We can’t control whether we’re laid off, when it happens, or how the other person will deliver the news. But there’s one thing we can control: our reaction. It’s advice nobody wants to hear—we’d rather pretend we’re too invaluable for our team to ever let us go—but a layoff is something most people will go through at least once in their life. And, as businesses adjust to the new post-pandemic landscape and economic adjustment, it’s as good a time as ever to prepare yourself.
So, how should you respond to a reduction in force (RIF)? Funny enough, we don’t recommend throwing a tantrum and storming off. Here’s what you should do instead.
IN THE MOMENT
We all know what the moments leading up to a RIF look like, but that rarely helps us feel more prepared when the event actually comes around. Maybe your manager will look at you apologetically and tell you this is the most difficult thing they’ve ever had to do or that certain things are outside their control. At that point, you know what’s going to follow.
Everyone will be hit with a different kind of emotion—some will take it personally, others will become hungry for revenge, and others still will feel in despair. But if you can, try to channel whatever feelings you have into empathy for the person standing in front of you in anticipation for whatever your next opportunity will be.
You know that whoever is letting you go was probably faced with an impossible decision and forced to do something they didn’t want to do. And you also know you won’t remain unemployed forever. So why miss out on the opportunity to be remembered for maintaining a professional demeanor and exiting with style?
Of course, this is the ideal situation and not always attainable. Having complete control over your reaction in the heat of the moment is too much to ask for many people, especially if the job meant a lot to them or they’re heavily reliant on the income source. But most people should be able to gain back some control in the part that follows.
AFTER THE MOMENT
Your reaction to a RIF isn’t just about what you do and say in the moment of the initial layoff—it’s also about what you do in the days, weeks, and even months afterward. Do you suffer from a confidence crisis and spend your time wallowing in bitterness, or use it as motivation to up your game and apply for the role you really wanted all along?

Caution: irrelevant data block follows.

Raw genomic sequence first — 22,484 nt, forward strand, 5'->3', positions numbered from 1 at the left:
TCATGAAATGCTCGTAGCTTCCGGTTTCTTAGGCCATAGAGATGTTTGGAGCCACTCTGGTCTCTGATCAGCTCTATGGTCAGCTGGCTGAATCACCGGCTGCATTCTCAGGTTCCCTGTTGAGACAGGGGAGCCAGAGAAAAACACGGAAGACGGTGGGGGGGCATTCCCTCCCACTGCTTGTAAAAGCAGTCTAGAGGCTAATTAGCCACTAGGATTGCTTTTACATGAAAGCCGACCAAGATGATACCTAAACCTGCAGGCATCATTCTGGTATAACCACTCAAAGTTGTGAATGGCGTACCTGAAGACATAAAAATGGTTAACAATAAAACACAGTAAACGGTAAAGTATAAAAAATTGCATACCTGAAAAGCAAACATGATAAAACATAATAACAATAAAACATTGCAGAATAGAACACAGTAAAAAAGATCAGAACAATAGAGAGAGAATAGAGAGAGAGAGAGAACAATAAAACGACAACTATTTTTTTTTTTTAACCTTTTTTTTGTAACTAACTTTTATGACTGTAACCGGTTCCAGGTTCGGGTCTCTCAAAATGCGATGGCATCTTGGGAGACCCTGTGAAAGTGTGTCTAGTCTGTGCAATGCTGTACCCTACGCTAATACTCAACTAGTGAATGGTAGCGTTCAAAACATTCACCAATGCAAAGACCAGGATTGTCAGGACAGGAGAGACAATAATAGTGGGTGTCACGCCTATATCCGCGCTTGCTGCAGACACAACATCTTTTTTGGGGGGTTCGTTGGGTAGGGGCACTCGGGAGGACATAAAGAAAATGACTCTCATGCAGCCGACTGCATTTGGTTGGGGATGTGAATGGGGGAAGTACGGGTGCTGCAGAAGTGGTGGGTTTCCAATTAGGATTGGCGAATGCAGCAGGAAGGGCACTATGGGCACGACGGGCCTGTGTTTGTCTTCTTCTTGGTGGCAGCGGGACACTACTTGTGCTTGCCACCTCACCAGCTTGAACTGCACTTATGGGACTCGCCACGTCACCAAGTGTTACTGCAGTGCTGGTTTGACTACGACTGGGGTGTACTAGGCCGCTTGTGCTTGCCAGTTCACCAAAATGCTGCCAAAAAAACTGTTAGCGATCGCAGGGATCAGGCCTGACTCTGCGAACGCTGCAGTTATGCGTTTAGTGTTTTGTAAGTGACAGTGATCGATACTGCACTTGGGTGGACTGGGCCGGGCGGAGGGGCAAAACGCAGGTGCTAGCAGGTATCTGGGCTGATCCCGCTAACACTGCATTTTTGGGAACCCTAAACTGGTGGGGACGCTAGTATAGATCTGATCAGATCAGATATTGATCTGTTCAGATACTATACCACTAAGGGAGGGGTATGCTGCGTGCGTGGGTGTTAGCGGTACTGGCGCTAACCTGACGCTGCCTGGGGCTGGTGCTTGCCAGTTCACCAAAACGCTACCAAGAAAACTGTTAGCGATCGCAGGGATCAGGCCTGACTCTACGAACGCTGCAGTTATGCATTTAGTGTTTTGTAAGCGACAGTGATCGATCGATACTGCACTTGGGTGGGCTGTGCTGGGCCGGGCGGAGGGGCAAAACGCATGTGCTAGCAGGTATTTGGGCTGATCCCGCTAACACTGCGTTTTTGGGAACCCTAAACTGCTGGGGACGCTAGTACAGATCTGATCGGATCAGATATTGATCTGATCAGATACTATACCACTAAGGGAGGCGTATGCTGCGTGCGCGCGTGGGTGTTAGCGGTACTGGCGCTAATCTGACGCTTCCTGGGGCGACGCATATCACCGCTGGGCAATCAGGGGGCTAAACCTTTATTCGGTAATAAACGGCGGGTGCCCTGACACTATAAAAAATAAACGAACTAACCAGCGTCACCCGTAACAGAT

This doesn’t mean you have to latch onto a kind of “toxic positivity” and deny yourself the opportunity to feel sad or angry. You don’t have to become a robot or psychopath to respond well to a RIF. But after feeling whatever emotion you feel, the time will come to move on to more productive thoughts and actions.
When you react vengefully instead of respectfully, you sacrifice the opportunity to be remembered favorably in your past company, which could hurt you further down the line. If you continue to feel vengeful for a long time, the stakes are even higher—you’ll become less effective at identifying and searching for the next opportunity. Why would you do that to yourself?
FOCUS ON YOUR CIRCLE OF INFLUENCE
One of the critical principles of stoicism is that there’s no point in wasting your precious mental energy on thinking, worrying, or spending other emotions on circumstances you can’t control.
Instead, we should learn to focus on our circle of influence. What can you control after you’ve been laid off? Here are a handful of ideas:
• The quality of your resume.
• How many other jobs you apply for.
• Whether you reach out to your network for help.
• The way you act around your friends and family.
You get the idea. When there are so many ways you can be proactive and maximize your chances of landing the job of your dreams as your next role, it would be foolish to spend your time indulging in negative emotions that won’t hurt anyone. Easier said than done, but the best thing you can do is try.
REMEMBER SOMEONE’S WATCHING YOU
Let’s tie things up with a final reminder.
Since your company has laid you off, you might think you no longer have any reason to care about what they think of you. But you never know what could be in store for you further down the line—maybe that human resources director will decide to quit this company in a few weeks and end up working for a firm you secure an interview with.
If you have a particularly bad response, maybe the story of your layoff will spread beyond your organization to the friends and family of your ex-coworkers.
This is all the more reason to react with dignity and decorum when you receive a RIF. Your network is essential to your success, so everyone you worked with at your past company is somebody who could potentially advocate for you or be your key to a new opportunity in the future. Don’t sabotage that for a few moments of empty satisfaction you get from making a smart remark.
A RIF DOESN’T DEFINE YOU
When we get caught up in the moment of a RIF, it’s easy to fall into fatalistic thinking and convince ourselves that we’ll never get a job again, rendering professionalism and dignity irrelevant. But above everything else, we want to emphasize that you should be thinking about your future every step of the way.
In a few months, your layoff might be the best thing that ever happened to you—but only if you respond to it the right way.
Tim Madden is an Executive Coach and former Headhunter. Founder of Executive Career Upgrades, he’s on a mission to help accelerate careers.